Flood insurance. Those two little words may mean nothing to you now, but consider this: according to the Federal Emergency Management Agency (FEMA), 25% of flood insurance claims hail from areas that are not labeled as flood zones and result in over a billion dollars of property damage each year. In response to the soaring cost of taxpayer funded disaster relief for flood victims, Congress created the National Flood Insurance Program (NFIP) to develop flood management plans and underwrite insurance policies.
As homeowners’ insurance policies do not cover damages resulting from flood waters, federal flood insurance is the only coverage that protects your property and belongings from damage caused by rising water due to flooding. So even if there is only the slightest possibility of flooding in your area, having adequate insurance can offset the high cost of repairing water damage in your home or business, because not all water damage resulting from a flood occurs in flood zones. Tri-Star Insurance Professionals, Inc. located in North Plano and servicing North Dallas, Frisco, McKinney, Allen and surrounding areas, knows what you need to keep your property high and dry.
To offset the cost of abundant water damage claims, FEMA mandates that any homeowner with a government-backed mortgage such as an FHA or VA loan must carry flood insurance in a high-risk zone. So that means that people with homes or businesses that are situated on flood zones are required to purchase flood insurance policies. Obviously, if you own a home or business in Texas and do not currently pay for flood insurance you are not considered “high-risk”, but that doesn’t mean you are out of the water.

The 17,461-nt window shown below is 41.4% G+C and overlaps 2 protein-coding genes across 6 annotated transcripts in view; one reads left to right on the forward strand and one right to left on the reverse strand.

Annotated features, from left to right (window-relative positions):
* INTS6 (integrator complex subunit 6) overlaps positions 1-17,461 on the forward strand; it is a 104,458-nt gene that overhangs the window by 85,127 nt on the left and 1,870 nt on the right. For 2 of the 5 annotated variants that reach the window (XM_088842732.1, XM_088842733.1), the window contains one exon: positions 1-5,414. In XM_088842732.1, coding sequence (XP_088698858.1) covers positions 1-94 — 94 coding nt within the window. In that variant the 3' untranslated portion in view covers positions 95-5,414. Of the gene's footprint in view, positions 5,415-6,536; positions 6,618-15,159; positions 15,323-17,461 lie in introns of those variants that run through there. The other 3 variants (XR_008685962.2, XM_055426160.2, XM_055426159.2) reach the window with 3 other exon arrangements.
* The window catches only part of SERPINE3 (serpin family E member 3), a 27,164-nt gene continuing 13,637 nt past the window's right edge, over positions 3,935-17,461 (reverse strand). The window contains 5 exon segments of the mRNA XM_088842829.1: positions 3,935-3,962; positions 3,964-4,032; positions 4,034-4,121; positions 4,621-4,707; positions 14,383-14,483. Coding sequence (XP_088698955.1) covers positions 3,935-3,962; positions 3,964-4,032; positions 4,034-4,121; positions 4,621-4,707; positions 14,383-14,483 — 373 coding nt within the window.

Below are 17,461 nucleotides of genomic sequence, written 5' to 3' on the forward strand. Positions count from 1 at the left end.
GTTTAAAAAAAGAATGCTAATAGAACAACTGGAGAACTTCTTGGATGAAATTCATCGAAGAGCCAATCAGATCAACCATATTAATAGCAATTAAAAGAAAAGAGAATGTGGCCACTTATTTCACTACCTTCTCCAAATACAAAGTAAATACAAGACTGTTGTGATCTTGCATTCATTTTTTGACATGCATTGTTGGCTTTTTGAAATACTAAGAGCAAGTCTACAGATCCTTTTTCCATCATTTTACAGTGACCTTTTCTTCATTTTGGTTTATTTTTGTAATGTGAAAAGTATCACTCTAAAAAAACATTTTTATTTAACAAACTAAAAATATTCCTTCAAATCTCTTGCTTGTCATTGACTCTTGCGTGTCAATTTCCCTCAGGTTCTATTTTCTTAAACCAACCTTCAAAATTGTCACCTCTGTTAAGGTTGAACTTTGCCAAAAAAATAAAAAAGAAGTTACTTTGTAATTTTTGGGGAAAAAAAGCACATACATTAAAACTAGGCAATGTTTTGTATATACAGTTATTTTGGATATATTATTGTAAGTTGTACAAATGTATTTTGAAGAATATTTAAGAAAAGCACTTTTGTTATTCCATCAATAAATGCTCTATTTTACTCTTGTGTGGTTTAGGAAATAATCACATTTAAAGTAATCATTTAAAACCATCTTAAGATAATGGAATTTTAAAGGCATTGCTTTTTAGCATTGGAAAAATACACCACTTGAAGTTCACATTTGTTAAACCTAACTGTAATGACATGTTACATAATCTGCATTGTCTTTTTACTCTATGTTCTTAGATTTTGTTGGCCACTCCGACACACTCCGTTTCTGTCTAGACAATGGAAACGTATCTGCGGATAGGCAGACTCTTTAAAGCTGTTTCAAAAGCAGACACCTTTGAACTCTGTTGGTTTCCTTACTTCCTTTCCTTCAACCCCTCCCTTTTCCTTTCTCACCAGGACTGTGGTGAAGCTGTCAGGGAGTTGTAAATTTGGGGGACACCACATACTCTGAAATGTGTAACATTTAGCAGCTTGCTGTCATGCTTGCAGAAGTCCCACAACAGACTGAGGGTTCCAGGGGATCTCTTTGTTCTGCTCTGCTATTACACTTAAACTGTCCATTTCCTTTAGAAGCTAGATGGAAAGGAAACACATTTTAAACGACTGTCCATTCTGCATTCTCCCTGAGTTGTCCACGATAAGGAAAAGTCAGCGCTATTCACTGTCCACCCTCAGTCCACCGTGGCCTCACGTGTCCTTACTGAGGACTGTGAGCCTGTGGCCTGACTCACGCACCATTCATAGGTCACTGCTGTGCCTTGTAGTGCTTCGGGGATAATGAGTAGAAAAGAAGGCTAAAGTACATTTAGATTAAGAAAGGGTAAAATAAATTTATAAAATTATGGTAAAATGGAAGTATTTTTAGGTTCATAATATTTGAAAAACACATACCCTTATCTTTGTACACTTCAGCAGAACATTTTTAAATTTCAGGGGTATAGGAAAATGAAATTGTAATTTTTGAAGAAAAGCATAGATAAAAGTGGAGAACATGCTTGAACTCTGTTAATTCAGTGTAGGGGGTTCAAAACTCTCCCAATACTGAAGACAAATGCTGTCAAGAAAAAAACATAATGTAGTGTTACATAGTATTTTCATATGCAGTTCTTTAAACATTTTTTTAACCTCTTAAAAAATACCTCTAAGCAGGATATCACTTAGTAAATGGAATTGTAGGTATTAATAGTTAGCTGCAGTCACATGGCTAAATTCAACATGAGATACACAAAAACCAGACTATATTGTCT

If you are uncertain whether or not you reside on a flood zone, there are many easy ways to find out. Flood-Zone.net is a great website to quickly determine your flood risk and learn interesting facts about floods such as:
- Floods are world’s the most common natural disaster
- Floods do not just occur near bodies of water such as lakes, ponds or oceans
- Flash floods cause more fatalities in the US than any other natural disaster
- Floods can and do happen in areas previously considered out of reach
- Roughly one in four flood disasters occur in areas with a low to moderate flooding risk
Generally, flood insurance policies are affordable, especially for those not living in a designated flood zone. Tri-Star Insurance can not only help you purchase a reasonably priced flood insurance policy, but can help you save a bundle on your other policies as well. Tri-Star is an independent insurance agency, which means they have the ability to represent companies such as Safeco, Kemper, Hartford and Travelers to find you the best price. With Tri-Star, you have a choice.
If you want to learn more about federal flood insurance policies contact Roger Harkins of Tri-Star Insurance today at 214-387-0600 or visit them on the web at www.tristarins.com. Give yourself peace of mind by knowing your home and business will be covered in the event of a flash flood or heavy rains.